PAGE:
Drug-induced QTc interval prolongation and TdP depend heavily on risk factors and occur only rarely in patients without concomitant predisposing factors.6 For adults, the risk factors include female sex; advanced age (> 65 years); hypokalemia, hypomagnesemia, or hypocalcemia; heart failure with reduced ejection fraction; bradycardia; treatment with more than one QTc interval–prolonging drug; and conditions leading to elevated plasma concentrations of such drugs, such as kidney or liver disease, drug interactions, and rapid IV administration.6 It is unknown which of these risk factors (excluding older age) also apply to pediatric populations. In one small study (n = 31), independent risk factors for domperidone-associated QTc interval prolongation in neonates were advanced gestational age and, paradoxically, serum potassium concentration at the upper limit of normal.9 The reason for an association with high-normal serum potassium concentration, rather than the widely accepted risk factor of hypokalemia, is unclear. Given what is known about effects on potassium channels, it seems likely that, similar to the situation for adults, hypokalemia, hypomagnesemia, bradycardia, and elevated plasma concentrations of QTc interval–prolonging drugs are risk factors for pediatric patients.6 However, female sex is not a risk factor for QTc interval prolongation and TdP in prepubertal children. Evidence shows that the QTc interval is similar in boys and girls until the onset of puberty, at which time QTc intervals diverge.11 This divergence is likely the result of increasing testosterone production at puberty in males, which has been shown to be associated with a shorter QTc interval.6 Therefore, female sex is a risk factor for QTc interval prolongation and TdP only at or following puberty.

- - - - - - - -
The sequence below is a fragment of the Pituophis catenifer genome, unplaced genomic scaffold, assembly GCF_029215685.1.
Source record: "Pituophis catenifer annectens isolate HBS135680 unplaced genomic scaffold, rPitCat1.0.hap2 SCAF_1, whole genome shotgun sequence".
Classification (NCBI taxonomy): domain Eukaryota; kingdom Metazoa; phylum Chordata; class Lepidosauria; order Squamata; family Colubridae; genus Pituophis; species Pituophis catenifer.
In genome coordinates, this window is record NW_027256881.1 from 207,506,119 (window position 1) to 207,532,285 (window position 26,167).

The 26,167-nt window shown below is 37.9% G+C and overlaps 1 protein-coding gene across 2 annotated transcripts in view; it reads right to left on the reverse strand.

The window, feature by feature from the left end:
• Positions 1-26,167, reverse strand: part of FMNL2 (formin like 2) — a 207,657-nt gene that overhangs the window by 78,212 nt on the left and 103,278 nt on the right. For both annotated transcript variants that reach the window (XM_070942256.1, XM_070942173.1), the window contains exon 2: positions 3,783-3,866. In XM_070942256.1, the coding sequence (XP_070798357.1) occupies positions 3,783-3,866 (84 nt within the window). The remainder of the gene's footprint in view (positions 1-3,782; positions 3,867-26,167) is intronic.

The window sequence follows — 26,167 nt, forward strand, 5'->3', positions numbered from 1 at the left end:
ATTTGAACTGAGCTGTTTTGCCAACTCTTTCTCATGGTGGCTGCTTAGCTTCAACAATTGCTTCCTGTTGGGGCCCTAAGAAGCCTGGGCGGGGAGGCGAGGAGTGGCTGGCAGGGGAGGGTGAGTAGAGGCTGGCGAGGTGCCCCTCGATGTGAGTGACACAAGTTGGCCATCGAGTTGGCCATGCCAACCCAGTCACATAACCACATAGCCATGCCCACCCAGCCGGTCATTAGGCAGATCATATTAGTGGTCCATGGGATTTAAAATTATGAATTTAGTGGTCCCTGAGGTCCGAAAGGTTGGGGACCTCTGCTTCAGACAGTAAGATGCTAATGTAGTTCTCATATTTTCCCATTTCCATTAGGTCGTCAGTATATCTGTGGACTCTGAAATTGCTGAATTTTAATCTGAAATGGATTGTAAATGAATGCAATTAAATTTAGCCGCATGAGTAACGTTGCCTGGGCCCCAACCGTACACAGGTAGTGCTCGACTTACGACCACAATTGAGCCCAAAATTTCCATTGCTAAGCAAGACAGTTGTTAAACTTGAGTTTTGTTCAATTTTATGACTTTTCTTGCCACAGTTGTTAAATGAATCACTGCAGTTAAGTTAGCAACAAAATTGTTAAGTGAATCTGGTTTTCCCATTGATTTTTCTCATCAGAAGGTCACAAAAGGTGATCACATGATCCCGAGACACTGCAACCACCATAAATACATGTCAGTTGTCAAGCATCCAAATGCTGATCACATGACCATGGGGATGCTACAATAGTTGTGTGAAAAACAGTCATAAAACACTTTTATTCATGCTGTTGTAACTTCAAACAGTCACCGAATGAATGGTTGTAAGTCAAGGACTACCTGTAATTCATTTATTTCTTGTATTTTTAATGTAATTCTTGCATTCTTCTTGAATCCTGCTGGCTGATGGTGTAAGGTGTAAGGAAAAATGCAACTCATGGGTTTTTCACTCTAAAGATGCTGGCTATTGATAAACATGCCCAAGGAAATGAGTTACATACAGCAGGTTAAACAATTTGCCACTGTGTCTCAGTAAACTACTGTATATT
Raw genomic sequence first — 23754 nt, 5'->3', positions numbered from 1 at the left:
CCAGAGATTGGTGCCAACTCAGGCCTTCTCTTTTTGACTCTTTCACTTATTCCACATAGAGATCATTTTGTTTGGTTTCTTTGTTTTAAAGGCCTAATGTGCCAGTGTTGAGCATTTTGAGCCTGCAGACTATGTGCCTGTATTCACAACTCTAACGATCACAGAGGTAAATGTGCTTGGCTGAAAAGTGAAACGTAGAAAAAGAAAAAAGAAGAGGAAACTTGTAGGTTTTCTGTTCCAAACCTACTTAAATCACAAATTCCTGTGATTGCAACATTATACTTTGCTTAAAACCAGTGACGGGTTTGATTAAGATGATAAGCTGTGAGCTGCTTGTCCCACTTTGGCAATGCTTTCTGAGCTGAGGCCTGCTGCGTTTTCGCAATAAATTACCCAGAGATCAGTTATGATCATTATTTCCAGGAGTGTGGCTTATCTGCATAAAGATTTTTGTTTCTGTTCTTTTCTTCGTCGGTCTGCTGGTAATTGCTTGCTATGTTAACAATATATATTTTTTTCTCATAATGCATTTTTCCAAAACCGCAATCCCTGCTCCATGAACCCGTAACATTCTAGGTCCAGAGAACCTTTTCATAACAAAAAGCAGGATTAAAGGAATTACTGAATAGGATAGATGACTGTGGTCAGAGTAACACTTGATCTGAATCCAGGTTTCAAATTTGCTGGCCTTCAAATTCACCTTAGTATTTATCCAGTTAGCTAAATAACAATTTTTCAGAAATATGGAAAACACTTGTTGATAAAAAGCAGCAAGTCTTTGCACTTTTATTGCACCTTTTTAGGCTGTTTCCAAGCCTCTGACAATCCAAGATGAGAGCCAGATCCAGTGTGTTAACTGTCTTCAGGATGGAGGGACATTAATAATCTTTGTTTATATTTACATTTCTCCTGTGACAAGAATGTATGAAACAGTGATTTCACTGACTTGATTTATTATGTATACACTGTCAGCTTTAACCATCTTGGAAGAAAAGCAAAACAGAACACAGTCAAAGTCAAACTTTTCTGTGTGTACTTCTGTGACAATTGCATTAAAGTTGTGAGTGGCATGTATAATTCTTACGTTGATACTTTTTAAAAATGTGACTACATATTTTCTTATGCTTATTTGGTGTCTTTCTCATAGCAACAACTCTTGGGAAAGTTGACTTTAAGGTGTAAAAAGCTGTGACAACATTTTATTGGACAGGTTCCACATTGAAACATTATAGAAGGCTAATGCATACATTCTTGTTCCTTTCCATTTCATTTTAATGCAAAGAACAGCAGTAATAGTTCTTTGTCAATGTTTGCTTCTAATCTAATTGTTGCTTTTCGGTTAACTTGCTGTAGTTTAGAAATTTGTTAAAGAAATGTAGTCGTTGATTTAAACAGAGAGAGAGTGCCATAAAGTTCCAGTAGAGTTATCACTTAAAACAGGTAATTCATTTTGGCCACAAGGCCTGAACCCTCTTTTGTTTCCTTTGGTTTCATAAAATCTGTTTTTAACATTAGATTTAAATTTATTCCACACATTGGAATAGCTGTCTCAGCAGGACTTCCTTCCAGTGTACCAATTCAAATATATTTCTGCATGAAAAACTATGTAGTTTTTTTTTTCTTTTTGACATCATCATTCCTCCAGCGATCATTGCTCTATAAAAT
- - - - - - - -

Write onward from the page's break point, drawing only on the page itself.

Recommendations for hospitalized adult patients receiving therapy with a QTc interval–prolonging drug include continuous monitoring of the QTc interval and maintenance of serum potassium, magnesium, and calcium concentrations within the normal range.1 If the patient’s QTc interval exceeds 500 ms or increases by more than 60 ms over the pretreatment value, recommended interventions include use of alternative, non–QTc interval–prolonging therapy, where possible; assessment of potential drug interactions, bradyarrhythmias, or electrolyte abnormalities; and readiness to manage TdP should it occur.1 Recommendations for hospitalized children or neonates receiving therapy with QTc interval–prolonging drugs have not been published, but it seems reasonable to promulgate recommendations similar to those for adults. For pediatric patients with risk factors for TdP but for whom continuous QTc interval monitoring is not feasible, a 12-lead ECG should be obtained at baseline and then 3–7 days after initiation of QTc interval–prolonging therapy.

The review by Morris and others7 serves as a reminder that drug-induced QTc interval prolongation is not restricted to adults and that children and neonates are also susceptible, particularly if they have predisposing factors. Appropriate QTc interval monitoring and attention to modifiable risk factors are important for reducing the risk of QTc interval prolongation and TdP in children and neonates receiving therapy with QTc interval– prolonging drugs.